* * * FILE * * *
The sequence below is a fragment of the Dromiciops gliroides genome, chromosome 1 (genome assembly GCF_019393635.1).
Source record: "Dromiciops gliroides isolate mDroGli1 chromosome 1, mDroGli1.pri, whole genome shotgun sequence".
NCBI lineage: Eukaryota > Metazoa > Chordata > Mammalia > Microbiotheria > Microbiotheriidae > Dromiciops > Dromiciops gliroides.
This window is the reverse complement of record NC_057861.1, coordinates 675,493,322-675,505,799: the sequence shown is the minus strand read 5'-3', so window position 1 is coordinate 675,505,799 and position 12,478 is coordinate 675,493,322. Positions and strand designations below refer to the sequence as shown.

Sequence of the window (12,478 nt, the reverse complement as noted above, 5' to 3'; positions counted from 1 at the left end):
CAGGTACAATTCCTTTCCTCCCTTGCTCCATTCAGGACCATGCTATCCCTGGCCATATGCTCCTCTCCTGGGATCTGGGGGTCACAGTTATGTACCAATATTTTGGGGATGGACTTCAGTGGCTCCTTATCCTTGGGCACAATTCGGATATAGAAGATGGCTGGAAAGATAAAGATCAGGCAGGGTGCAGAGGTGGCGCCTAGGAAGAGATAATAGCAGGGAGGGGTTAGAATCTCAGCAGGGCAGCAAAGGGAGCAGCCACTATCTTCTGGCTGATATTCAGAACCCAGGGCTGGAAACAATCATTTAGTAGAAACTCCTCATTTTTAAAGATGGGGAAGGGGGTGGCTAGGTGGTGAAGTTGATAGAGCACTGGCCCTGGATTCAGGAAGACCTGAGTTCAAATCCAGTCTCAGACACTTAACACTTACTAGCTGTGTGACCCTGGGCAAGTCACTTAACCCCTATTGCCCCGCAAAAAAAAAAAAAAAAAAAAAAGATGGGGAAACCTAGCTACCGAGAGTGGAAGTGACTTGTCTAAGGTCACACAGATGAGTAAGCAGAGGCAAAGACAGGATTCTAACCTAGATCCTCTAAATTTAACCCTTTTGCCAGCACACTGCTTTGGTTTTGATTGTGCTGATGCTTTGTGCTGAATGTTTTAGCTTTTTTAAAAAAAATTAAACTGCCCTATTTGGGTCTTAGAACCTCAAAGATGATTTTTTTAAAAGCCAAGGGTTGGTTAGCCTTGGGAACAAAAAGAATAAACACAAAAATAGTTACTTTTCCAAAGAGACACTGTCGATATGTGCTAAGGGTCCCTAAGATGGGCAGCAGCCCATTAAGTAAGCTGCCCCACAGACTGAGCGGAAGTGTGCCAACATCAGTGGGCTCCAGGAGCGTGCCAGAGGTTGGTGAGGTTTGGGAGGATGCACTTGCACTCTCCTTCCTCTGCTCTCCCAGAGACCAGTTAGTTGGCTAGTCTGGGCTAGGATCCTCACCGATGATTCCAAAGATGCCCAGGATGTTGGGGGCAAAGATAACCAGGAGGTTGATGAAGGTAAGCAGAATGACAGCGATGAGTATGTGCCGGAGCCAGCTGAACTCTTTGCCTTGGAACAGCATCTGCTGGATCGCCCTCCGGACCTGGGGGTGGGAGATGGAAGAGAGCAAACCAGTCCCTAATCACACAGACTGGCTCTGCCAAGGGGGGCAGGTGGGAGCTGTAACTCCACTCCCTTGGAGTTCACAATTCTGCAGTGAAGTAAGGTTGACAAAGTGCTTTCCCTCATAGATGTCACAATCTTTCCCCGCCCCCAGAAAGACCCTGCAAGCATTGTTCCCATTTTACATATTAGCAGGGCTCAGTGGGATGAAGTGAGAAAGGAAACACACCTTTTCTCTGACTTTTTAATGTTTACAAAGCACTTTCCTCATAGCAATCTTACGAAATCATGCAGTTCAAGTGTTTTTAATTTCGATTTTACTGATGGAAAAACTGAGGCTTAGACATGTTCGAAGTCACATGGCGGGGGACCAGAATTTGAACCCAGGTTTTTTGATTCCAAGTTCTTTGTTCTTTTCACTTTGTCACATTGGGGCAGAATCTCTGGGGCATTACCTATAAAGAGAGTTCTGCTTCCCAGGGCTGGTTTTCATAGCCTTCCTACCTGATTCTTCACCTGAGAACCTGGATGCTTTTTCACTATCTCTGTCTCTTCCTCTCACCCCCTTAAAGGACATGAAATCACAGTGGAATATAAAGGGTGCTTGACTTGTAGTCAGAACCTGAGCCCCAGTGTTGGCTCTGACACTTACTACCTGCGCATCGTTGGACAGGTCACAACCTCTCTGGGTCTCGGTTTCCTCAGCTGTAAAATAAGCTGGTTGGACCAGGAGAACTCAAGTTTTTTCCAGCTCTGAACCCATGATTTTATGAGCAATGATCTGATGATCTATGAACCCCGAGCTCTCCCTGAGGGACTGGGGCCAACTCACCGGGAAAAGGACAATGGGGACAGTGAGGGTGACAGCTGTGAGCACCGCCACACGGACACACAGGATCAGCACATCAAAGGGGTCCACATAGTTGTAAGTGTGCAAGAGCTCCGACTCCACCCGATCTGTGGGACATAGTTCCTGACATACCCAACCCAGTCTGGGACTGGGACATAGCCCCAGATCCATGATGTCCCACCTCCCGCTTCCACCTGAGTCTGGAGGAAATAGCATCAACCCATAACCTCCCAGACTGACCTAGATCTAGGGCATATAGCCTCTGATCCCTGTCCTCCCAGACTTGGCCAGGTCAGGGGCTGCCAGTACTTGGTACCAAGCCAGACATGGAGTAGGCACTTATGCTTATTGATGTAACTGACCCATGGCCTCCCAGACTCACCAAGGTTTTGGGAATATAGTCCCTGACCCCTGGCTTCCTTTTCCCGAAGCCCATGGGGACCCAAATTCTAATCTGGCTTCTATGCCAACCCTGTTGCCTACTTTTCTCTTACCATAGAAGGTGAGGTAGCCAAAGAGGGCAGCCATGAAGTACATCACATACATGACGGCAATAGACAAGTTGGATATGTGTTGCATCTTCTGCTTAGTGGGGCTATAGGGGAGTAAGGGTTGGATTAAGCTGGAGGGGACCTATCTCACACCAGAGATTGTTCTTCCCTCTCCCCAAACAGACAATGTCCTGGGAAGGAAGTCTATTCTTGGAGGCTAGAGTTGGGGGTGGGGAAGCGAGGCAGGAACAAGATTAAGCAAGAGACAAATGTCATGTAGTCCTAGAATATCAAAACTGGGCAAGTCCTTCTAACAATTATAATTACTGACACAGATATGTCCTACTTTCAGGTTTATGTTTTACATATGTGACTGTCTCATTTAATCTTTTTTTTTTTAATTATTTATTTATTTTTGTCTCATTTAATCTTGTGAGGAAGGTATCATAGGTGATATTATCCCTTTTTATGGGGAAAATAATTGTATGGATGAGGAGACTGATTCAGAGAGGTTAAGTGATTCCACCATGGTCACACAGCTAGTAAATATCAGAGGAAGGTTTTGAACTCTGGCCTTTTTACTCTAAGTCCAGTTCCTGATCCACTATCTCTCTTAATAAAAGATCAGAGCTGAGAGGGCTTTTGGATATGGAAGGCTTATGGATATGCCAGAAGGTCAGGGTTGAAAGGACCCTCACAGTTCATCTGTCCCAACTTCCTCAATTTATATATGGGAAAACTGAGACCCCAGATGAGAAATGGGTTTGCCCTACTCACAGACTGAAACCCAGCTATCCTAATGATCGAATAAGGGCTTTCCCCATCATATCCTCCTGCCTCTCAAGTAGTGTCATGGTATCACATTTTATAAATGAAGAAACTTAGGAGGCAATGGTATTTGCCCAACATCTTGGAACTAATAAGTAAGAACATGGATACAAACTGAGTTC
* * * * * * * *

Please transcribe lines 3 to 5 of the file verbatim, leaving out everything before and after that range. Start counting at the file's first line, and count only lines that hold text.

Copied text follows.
NCBI lineage: Eukaryota > Metazoa > Chordata > Mammalia > Microbiotheria > Microbiotheriidae > Dromiciops > Dromiciops gliroides.
This window is the reverse complement of record NC_057861.1, coordinates 675,493,322-675,505,799: the sequence shown is the minus strand read 5'-3', so window position 1 is coordinate 675,505,799 and position 12,478 is coordinate 675,493,322. Positions and strand designations below refer to the sequence as shown.

Sequence of the window (12,478 nt, the reverse complement as noted above, 5' to 3'; positions counted from 1 at the left end):